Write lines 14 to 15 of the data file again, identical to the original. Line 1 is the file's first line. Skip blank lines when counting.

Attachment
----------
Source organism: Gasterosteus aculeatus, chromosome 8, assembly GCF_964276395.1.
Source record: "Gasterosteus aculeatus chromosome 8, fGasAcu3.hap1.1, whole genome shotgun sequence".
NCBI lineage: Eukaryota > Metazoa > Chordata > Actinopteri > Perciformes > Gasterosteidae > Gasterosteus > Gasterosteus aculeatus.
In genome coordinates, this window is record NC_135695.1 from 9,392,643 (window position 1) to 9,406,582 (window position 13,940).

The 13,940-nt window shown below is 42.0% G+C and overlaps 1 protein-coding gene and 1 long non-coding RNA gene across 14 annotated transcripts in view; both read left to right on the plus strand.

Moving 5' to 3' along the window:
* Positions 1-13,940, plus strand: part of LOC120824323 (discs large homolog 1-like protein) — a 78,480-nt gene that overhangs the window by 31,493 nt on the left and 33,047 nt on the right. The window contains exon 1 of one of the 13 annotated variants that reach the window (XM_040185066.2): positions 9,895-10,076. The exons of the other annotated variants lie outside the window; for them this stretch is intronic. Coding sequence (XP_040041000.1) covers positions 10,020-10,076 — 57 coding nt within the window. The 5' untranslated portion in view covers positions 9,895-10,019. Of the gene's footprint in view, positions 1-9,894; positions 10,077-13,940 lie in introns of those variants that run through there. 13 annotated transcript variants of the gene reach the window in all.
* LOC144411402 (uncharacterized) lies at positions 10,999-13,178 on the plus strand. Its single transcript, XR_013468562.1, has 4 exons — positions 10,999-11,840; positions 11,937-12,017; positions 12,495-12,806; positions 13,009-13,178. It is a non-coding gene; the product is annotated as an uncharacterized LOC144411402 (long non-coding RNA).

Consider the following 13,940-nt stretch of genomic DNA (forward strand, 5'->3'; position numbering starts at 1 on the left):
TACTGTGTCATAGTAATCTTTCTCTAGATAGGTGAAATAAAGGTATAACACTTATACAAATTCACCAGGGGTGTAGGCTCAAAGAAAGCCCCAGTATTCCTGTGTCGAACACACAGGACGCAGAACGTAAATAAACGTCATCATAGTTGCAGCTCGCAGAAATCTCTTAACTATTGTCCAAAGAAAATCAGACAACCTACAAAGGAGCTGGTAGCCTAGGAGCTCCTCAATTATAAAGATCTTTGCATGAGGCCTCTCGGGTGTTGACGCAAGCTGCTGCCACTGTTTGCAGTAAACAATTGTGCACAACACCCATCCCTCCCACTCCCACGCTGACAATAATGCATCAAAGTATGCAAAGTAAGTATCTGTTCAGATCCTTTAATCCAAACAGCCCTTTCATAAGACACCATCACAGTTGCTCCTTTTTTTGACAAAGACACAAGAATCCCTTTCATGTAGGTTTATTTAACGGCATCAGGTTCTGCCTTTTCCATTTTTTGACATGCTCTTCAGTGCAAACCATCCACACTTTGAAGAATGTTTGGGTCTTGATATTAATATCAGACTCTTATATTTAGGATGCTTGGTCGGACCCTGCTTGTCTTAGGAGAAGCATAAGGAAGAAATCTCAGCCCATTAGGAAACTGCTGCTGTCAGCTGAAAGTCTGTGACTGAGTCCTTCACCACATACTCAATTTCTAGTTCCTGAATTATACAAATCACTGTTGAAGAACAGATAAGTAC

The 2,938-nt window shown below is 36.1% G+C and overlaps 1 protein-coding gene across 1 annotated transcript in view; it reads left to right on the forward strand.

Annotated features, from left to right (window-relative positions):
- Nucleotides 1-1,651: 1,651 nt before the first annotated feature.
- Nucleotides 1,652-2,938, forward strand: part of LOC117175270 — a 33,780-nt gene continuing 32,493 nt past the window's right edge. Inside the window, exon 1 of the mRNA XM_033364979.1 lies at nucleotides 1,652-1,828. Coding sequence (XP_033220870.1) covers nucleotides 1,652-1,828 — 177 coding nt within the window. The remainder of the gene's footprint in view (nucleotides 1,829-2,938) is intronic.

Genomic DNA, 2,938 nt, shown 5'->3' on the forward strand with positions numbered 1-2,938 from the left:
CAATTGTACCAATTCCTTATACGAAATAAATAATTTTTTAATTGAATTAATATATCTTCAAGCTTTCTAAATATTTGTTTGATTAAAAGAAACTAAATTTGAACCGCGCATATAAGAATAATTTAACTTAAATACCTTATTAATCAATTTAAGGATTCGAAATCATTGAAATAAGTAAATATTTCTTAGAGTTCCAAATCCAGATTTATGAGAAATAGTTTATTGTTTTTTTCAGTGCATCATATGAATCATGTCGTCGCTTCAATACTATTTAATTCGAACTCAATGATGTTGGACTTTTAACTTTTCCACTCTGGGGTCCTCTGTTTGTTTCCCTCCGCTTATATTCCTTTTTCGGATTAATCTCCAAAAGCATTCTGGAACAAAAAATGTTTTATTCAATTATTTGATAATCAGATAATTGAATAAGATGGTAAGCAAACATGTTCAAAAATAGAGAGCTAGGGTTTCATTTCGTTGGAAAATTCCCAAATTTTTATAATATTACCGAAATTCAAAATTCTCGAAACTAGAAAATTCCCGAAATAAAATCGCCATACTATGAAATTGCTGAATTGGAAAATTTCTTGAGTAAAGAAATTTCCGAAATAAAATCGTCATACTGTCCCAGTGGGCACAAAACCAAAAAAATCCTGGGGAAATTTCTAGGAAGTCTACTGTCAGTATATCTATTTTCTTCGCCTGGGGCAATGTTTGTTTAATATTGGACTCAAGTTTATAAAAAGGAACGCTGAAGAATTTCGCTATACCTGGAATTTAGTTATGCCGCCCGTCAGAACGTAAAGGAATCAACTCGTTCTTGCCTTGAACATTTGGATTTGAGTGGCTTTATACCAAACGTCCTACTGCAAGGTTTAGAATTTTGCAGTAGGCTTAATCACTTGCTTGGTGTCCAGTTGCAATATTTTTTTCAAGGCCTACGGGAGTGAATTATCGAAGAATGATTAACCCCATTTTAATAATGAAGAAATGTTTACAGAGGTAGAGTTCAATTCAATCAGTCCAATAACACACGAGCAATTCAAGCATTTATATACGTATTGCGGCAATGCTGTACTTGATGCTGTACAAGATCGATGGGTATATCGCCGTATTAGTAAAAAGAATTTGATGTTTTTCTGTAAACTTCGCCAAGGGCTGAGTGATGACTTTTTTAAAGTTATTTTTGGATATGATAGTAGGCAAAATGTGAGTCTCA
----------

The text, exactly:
- Nucleotides 1,652-2,938, forward strand: part of LOC117175270 — a 33,780-nt gene continuing 32,493 nt past the window's right edge. Inside the window, exon 1 of the mRNA XM_033364979.1 lies at nucleotides 1,652-1,828. Coding sequence (XP_033220870.1) covers nucleotides 1,652-1,828 — 177 coding nt within the window. The remainder of the gene's footprint in view (nucleotides 1,829-2,938) is intronic.

Genomic DNA, 2,938 nt, shown 5'->3' on the forward strand with positions numbered 1-2,938 from the left: